Union Fees Dispute Threatens Finance ReformBy Ruth Marcus
Washington Post Staff Writer
Tuesday, September 30, 1997; Page A04
Nine years ago a Maryland telephone company worker named Harry Beck went to the Supreme Court and won the right to keep his union fees from being spent for political purposes. Now, the fallout from Beck's case has become a central and impassioned focus of the debate on changing the nation's campaign finance laws and could end up scuttling the whole deal.
Senate Republicans, led by Majority Leader Trent Lott (R-Miss.), are insisting that any new campaign finance measure must include protections that go far beyond what Beck won at the high court.
They say that unions should be required to get written approval in advance from their members to use dues for political contributions, lobbying and other political activity. In addition, they insist, workers should not be forced to choose as most are now between resigning from their unions or subsidizing political activities with which they disagree, but should be able simply to withhold that portion of their dues and retain other union rights.
"Our political system depends upon one's freedom to participate without even the slightest degree of compulsion," said Sen. Don Nickles (R-Okla.), whose Paycheck Protection Act containing those provisions was introduced by Lott yesterday as the first amendment to the pending campaign finance bill. The Nickles bill has 33 co-sponsors.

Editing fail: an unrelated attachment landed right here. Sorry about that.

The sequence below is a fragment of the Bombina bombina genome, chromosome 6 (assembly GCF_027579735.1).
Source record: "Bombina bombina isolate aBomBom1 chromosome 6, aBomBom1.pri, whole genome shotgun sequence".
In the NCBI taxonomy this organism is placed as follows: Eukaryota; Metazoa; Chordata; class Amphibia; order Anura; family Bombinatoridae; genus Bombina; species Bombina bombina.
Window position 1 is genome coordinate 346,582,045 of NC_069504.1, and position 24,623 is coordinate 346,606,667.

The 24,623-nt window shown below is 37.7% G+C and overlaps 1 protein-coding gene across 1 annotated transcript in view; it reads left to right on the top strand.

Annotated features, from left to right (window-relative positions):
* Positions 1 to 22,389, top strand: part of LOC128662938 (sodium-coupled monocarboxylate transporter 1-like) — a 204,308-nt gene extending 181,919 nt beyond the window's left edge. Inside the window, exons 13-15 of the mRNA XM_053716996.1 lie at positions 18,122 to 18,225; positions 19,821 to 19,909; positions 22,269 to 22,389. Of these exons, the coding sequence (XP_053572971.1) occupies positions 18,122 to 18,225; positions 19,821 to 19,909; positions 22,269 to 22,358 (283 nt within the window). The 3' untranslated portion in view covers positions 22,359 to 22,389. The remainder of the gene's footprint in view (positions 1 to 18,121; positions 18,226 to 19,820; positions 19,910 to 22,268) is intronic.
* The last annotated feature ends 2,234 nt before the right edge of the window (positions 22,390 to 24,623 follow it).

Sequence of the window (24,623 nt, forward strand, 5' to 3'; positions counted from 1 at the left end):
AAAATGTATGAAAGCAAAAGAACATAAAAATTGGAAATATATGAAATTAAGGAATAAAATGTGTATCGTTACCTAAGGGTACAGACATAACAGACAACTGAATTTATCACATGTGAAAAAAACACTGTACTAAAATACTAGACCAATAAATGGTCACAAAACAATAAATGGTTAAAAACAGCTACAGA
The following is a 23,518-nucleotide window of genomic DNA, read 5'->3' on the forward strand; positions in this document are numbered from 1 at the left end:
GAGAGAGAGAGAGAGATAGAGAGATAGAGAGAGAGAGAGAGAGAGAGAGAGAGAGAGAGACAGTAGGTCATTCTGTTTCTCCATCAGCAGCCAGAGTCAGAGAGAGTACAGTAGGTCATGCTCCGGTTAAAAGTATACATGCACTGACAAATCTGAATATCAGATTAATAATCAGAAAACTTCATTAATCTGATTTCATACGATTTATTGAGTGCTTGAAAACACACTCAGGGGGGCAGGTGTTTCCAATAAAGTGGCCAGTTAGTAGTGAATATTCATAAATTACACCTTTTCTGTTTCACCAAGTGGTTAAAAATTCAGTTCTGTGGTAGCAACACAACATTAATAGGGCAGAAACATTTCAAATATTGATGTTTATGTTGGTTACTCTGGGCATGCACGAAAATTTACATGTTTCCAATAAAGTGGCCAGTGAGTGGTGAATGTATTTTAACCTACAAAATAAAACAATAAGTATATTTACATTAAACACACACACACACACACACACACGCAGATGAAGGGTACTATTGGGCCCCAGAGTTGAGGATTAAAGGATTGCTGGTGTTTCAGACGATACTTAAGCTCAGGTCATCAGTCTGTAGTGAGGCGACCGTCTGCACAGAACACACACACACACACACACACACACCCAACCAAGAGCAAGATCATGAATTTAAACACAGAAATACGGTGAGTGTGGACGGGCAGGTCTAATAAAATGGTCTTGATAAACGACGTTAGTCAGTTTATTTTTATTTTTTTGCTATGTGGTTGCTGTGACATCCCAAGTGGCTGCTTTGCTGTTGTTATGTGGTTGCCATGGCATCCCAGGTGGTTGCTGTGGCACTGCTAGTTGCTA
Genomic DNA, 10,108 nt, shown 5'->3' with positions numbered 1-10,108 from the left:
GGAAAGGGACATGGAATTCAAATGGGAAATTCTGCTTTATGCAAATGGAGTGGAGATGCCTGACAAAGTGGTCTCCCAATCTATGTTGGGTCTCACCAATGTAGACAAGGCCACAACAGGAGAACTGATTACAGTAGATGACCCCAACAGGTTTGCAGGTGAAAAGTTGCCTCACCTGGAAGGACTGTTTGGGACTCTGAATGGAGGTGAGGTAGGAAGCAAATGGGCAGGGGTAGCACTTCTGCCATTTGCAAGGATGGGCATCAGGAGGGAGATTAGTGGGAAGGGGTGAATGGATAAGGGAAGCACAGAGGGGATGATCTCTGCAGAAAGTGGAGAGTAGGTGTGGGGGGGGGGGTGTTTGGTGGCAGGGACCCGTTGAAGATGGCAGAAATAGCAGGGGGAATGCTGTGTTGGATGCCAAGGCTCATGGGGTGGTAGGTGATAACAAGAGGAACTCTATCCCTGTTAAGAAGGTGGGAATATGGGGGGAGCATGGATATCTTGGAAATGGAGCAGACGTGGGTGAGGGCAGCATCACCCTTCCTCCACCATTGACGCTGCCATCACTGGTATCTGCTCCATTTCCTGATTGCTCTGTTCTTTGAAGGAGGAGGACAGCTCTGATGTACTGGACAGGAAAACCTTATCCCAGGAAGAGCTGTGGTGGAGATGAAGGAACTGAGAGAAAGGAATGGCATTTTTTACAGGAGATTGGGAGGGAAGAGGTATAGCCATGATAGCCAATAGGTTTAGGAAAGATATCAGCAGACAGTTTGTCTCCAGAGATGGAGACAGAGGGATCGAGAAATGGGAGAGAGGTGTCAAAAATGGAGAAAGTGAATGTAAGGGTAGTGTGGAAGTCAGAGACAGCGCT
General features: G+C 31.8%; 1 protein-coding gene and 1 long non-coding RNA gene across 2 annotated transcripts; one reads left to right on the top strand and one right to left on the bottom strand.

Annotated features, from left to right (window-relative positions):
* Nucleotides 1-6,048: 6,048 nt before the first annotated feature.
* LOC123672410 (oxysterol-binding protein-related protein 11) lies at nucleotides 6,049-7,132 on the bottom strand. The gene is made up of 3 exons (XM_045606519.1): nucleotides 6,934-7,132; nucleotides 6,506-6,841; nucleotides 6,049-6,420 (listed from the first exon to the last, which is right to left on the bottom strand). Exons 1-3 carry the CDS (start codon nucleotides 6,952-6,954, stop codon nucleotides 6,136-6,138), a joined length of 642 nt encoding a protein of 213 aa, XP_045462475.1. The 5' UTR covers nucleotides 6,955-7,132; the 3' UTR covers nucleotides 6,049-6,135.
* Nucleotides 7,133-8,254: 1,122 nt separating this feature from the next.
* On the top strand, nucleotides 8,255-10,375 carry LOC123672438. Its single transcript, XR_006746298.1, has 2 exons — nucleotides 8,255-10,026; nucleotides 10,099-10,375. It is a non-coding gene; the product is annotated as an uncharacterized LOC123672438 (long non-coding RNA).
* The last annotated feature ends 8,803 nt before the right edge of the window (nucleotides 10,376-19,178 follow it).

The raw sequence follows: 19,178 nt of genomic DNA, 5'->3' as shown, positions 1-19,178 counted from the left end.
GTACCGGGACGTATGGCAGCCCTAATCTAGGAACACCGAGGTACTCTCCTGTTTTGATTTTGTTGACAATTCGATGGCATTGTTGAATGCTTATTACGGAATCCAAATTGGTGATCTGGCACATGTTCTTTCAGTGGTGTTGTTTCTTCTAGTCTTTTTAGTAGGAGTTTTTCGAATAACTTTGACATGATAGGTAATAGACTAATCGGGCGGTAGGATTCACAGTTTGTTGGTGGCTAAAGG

Labor unions contend that approach would be unduly expensive and burdensome to administer and would unfairly single out unions, as opposed to other organizations in which membership is voluntary, for special restrictions on political activity. They say that all workers now have the chance to opt out from such political spending and that Lott and others aren't so much interested in protecting workers as they are in punishing unions for their extensive help to Democrats during the 1996 elections, including a $35 million advertising and voter eduction effort by the AFL-CIO.
"The obvious intent of this legislation, which is pushed by labor's enemies, is to hurt organized labor's ability to be involved in politics, which is certainly our right," said Jeff Miller of the Communications Workers of America, the union involved in the Beck case. The unions equate their position with that of corporations, which make political contributions without seeking the permission of their shareholders.
Advocates of campaign finance reform argue that the Republicans who insist on including such provisions are simply using the incendiary issue as a "poison pill" to prevent any larger change in election law.
"It's a direct effort to kill campaign finance reform," said Common Cause president Ann McBride. "No matter how anyone feels about the substance of this in another context, it has to be recognized for what it is in the context of campaign finance reform it's an effort to kill the bill" by getting Democrats to vote against it or filibuster.
The McCain-Feingold campaign finance bill now being debated would simply write the Beck case into existing law. That would apply to situations where workers choose not to join the union but instead are required to pay agency fees equivalent to dues to the union a relatively small slice of the American work force, fewer than 1 million workers compared with 15 million union members.
The unions would have to notify workers that they have the right to withhold that part of the fee that goes to political contributions, lobbying and other purposes not directly related to negotiating or administering their labor contract.